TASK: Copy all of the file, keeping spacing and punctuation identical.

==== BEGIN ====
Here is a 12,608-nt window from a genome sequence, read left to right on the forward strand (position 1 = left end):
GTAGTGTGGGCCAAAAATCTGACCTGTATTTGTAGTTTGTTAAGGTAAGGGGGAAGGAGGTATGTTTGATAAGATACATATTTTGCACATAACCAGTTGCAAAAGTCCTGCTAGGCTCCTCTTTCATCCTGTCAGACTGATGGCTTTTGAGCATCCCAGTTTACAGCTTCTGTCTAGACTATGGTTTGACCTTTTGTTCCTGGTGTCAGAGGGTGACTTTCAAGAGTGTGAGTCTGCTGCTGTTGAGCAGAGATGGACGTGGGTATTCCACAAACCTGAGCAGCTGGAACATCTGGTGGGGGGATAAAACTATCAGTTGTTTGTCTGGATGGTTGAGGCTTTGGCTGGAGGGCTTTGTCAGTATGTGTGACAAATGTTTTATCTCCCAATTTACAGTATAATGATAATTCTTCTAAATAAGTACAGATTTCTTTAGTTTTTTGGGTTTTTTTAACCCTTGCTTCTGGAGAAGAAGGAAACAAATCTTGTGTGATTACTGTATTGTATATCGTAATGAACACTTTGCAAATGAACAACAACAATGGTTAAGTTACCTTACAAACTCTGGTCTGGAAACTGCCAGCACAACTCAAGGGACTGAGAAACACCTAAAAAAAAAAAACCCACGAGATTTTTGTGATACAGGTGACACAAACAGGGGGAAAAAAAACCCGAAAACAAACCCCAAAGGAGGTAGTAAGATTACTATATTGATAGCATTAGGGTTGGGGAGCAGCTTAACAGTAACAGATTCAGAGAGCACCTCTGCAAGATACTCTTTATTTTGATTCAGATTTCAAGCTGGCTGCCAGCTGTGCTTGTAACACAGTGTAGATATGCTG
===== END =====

Here is a 12,608-nt window from a genome sequence, read left to right on the forward strand (position 1 = left end):
GTAGTGTGGGCCAAAAATCTGACCTGTATTTGTAGTTTGTTAAGGTAAGGGGGAAGGAGGTATGTTTGATAAGATACATATTTTGCACATAACCAGTTGCAAAAGTCCTGCTAGGCTCCTCTTTCATCCTGTCAGACTGATGGCTTTTGAGCATCCCAGTTTACAGCTTCTGTCTAGACTATGGTTTGACCTTTTGTTCCTGGTGTCAGAGGGTGACTTTCAAGAGTGTGAGTCTGCTGCTGTTGAGCAGAGATGGACGTGGGTATTCCACAAACCTGAGCAGCTGGAACATCTGGTGGGGGGATAAAACTATCAGTTGTTTGTCTGGATGGTTGAGGCTTTGGCTGGAGGGCTTTGTCAGTATGTGTGACAAATGTTTTATCTCCCAATTTACAGTATAATGATAATTCTTCTAAATAAGTACAGATTTCTTTAGTTTTTTGGGTTTTTTTAACCCTTGCTTCTGGAGAAGAAGGAAACAAATCTTGTGTGATTACTGTATTGTATATCGTAATGAACACTTTGCAAATGAACAACAACAATGGTTAAGTTACCTTACAAACTCTGGTCTGGAAACTGCCAGCACAACTCAAGGGACTGAGAAACACCTAAAAAAAAAAAACCCACGAGATTTTTGTGATACAGGTGACACAAACAGGGGGAAAAAAAACCCGAAAACAAACCCCAAAGGAGGTAGTAAGATTACTATATTGATAGCATTAGGGTTGGGGAGCAGCTTAACAGTAACAGATTCAGAGAGCACCTCTGCAAGATACTCTTTATTTTGATTCAGATTTCAAGCTGGCTGCCAGCTGTGCTTGTAACACAGTGTAGATATGCTG